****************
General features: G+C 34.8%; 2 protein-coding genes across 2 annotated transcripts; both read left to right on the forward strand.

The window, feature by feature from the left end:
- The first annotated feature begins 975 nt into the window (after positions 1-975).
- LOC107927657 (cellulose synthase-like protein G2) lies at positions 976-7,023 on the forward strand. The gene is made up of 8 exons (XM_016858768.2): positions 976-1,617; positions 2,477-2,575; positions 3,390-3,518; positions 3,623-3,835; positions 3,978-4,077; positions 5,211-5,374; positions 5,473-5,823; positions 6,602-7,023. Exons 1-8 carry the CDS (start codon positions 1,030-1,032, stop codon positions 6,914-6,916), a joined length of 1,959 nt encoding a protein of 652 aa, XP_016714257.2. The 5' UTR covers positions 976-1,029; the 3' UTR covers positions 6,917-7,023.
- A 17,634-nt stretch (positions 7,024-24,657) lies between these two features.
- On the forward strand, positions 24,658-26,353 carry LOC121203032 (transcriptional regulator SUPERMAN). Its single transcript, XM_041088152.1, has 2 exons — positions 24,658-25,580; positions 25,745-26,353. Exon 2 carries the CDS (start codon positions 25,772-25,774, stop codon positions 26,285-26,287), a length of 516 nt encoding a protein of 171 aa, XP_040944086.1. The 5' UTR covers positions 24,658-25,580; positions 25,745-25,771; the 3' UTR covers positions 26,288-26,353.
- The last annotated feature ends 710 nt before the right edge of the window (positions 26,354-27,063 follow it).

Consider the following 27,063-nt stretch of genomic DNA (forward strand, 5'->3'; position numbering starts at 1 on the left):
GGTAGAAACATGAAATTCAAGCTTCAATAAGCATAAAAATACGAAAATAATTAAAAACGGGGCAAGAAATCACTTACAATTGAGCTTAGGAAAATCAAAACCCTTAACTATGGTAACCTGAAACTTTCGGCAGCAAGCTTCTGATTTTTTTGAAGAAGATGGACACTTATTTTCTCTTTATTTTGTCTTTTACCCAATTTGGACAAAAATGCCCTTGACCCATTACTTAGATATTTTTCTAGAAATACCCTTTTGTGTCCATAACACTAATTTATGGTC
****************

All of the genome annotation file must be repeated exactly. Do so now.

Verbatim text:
General features: G+C 34.8%; 2 protein-coding genes across 2 annotated transcripts; both read left to right on the forward strand.

The window, feature by feature from the left end:
- The first annotated feature begins 975 nt into the window (after positions 1-975).
- LOC107927657 (cellulose synthase-like protein G2) lies at positions 976-7,023 on the forward strand. The gene is made up of 8 exons (XM_016858768.2): positions 976-1,617; positions 2,477-2,575; positions 3,390-3,518; positions 3,623-3,835; positions 3,978-4,077; positions 5,211-5,374; positions 5,473-5,823; positions 6,602-7,023. Exons 1-8 carry the CDS (start codon positions 1,030-1,032, stop codon positions 6,914-6,916), a joined length of 1,959 nt encoding a protein of 652 aa, XP_016714257.2. The 5' UTR covers positions 976-1,029; the 3' UTR covers positions 6,917-7,023.
- A 17,634-nt stretch (positions 7,024-24,657) lies between these two features.
- On the forward strand, positions 24,658-26,353 carry LOC121203032 (transcriptional regulator SUPERMAN). Its single transcript, XM_041088152.1, has 2 exons — positions 24,658-25,580; positions 25,745-26,353. Exon 2 carries the CDS (start codon positions 25,772-25,774, stop codon positions 26,285-26,287), a length of 516 nt encoding a protein of 171 aa, XP_040944086.1. The 5' UTR covers positions 24,658-25,580; positions 25,745-25,771; the 3' UTR covers positions 26,288-26,353.
- The last annotated feature ends 710 nt before the right edge of the window (positions 26,354-27,063 follow it).

Consider the following 27,063-nt stretch of genomic DNA (forward strand, 5'->3'; position numbering starts at 1 on the left):
GGTAGAAACATGAAATTCAAGCTTCAATAAGCATAAAAATACGAAAATAATTAAAAACGGGGCAAGAAATCACTTACAATTGAGCTTAGGAAAATCAAAACCCTTAACTATGGTAACCTGAAACTTTCGGCAGCAAGCTTCTGATTTTTTTGAAGAAGATGGACACTTATTTTCTCTTTATTTTGTCTTTTACCCAATTTGGACAAAAATGCCCTTGACCCATTACTTAGATATTTTTCTAGAAATACCCTTTTGTGTCCATAACACTAATTTATGGTC